Priced at one shilling, Toby’s magnum opus was printed and sold—and, one suspects, also authored—by Nicholas Hoare, Toby’s canny trainer and manager. The autobiography was, of course, also a powerful advertisement for Toby’s performances, as suggested by the verse with which ‘Toby’ chose to conclude his tale. Supposedly written by a gentleman much moved by the sight of Toby spelling out his letters, it was carefully calculated to entice curious punters: 

His symptoms of sense, deep astonishment raise,

And elicit applause of wonder and praise…

Of the crowds who the Sapient Toby have seen,

Not one of them all disappointed have been;

But all to their friends have been proved to repeat,

That a visit to Toby, indeed is a treat.

But then, for a shilling, who wouldn’t queue up for a look at a mind-reading pig called Toby? – Amanda Flynn

Images:

Toby the Sapient Pig. John Johnson Shelfmark: Animals on Show 2 (70). ProQuest Durable URL

The wonderful pig of knowledge. John Johnson Shelfmark: Animals on Show 2 (74). ProQuest Durable URL 

Copyright © 2009 Bodleian Library, University of Oxford. Reproduced with the permission of ProQuest. Further reproduction prohibited without permission.

Comments are welcome for sharing with other users, but regrettably the editors of Curators’ Choice are not necessarily able to respond to enquiries.

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4 Responses to The life and adventures of Toby, the Sapient Pig

  1. I was pleased to come across your blog on Toby the sapient pig. At a time when pigs are seen as the no more than the cause of swine flu – a recent vox pop on local television in Manchester concluded that avoiding bacon was the best way of staying healthy – it’s good to be reminded that pigs had and have other purposes. We have a nice 1780s broadside of the learned pig from London and another from the early 19th century where the pig does nothing other than simply exist. His sheer size and handsome appearance will satisfy those who are described as ‘the curious in pigs’, providing they pay a penny for the privilege. Clearly a forerunner of Britain’s Got Talent.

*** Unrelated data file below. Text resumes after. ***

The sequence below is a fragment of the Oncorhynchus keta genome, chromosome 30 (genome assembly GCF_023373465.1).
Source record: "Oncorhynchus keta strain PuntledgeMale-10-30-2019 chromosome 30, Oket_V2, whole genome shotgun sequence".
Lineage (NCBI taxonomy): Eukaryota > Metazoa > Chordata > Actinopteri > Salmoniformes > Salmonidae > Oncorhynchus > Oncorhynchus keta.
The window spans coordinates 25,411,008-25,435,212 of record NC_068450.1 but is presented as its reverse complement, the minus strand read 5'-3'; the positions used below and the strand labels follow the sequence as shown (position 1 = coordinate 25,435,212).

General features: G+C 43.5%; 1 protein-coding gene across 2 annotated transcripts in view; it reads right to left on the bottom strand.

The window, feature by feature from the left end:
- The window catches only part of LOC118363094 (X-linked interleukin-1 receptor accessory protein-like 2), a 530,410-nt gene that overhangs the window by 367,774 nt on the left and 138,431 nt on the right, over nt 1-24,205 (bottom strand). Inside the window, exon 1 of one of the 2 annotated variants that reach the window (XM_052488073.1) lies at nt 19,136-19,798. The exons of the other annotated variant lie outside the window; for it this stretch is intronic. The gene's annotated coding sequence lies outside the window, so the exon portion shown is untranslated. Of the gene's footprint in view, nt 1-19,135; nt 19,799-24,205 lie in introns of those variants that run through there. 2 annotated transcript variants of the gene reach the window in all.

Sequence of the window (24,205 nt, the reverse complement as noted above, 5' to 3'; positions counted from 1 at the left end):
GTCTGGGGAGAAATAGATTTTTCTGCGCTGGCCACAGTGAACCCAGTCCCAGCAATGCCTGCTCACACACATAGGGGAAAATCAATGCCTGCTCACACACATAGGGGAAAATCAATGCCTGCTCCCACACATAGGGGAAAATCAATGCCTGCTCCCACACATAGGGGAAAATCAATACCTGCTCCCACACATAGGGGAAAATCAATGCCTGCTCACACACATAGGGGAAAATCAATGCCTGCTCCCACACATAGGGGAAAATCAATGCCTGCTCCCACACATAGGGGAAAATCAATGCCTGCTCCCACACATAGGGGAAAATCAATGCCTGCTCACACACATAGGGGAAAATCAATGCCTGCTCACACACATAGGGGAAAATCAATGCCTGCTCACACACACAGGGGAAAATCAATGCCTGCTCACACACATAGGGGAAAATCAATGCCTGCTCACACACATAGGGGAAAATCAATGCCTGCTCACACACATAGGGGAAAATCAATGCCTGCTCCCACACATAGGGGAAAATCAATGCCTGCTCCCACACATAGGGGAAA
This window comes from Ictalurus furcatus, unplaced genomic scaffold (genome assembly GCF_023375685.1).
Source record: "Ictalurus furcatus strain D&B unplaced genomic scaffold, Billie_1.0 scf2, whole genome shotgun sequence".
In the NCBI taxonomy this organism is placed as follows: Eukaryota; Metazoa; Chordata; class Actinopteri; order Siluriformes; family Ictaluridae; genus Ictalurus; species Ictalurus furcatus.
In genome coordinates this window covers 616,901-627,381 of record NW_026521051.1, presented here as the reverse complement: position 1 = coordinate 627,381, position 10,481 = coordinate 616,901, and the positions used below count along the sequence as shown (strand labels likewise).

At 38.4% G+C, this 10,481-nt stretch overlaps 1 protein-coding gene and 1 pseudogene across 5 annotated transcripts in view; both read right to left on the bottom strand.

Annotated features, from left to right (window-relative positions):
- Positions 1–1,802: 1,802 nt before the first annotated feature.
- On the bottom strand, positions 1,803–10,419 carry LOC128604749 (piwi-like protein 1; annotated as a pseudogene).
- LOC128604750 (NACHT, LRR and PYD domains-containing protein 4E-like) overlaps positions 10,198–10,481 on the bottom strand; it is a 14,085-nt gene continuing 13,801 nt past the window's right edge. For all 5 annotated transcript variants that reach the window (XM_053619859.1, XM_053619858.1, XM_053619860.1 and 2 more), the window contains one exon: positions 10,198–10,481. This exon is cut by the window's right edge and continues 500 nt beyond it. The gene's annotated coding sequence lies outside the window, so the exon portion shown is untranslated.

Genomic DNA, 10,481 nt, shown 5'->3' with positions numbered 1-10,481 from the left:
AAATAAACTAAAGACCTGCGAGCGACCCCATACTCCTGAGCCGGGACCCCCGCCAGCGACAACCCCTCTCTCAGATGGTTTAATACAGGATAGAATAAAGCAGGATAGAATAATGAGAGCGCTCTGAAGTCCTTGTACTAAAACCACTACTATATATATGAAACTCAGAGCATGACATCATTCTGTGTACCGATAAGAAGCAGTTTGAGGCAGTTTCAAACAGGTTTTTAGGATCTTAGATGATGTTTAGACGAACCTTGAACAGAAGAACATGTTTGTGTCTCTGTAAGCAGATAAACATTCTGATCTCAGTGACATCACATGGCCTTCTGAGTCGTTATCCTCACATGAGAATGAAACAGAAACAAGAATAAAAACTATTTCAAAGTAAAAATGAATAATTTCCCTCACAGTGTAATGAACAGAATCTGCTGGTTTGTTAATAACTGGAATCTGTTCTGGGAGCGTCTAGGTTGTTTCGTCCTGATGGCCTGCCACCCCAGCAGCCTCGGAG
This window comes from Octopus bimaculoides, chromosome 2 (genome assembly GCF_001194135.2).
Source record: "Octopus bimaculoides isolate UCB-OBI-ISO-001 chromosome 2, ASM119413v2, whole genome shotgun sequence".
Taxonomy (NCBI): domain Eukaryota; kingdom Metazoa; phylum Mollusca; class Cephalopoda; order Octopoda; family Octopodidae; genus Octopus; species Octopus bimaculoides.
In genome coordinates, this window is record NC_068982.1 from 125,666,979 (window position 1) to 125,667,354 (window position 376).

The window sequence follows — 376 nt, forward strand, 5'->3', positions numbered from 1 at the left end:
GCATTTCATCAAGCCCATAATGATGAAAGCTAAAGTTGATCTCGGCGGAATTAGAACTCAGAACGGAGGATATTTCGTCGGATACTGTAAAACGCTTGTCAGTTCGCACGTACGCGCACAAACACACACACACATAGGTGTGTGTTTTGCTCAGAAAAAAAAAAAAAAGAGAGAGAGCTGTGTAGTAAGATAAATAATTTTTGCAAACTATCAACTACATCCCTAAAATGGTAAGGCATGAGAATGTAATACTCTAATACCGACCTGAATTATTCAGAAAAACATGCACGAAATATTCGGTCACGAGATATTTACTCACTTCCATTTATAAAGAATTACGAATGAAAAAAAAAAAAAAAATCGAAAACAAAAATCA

2. I certainly enjoyed reading about this interesting popular entertainment of the day. It appears that though the species that captivates our pop culture sensibilities has changed in the 21st century, we still are enamored by swine dressed up to impress. The only difference seems to be that the 1800′s were marked by an interest in the mental feats of the performer where as now we hold up beauty and “reality” TV as popular entertainment.

  3. johnjohnsonproject says:

    The ‘curious in pigs’ might also enjoy a handbill we have for another celebrity pig from the 1830s which, despite being apparently gigantic in size, seems to have been most remarkable for the fact it was ‘to be seen, ALIVE’. A further attraction was that the animal was being kept at the Red Lion in Smitham Bottom, near Croydon, so both its extraordinary size and state of existence could be admired, debated and disputed over a few drinks. It certainly does seem an amusing forerunner of reality TV on the pub wide-screen.

  4. thesapientpig says:

    A subject close to my heart :). I have spent the past two and a half years working on a series of artwork about learned animals. They are currently on display at the Tron Theatre in Glasgow, and had their first outing at the Magic Circle in London in May of this year. I’m looking forward to delving deeper into this blog, it looks wonderful!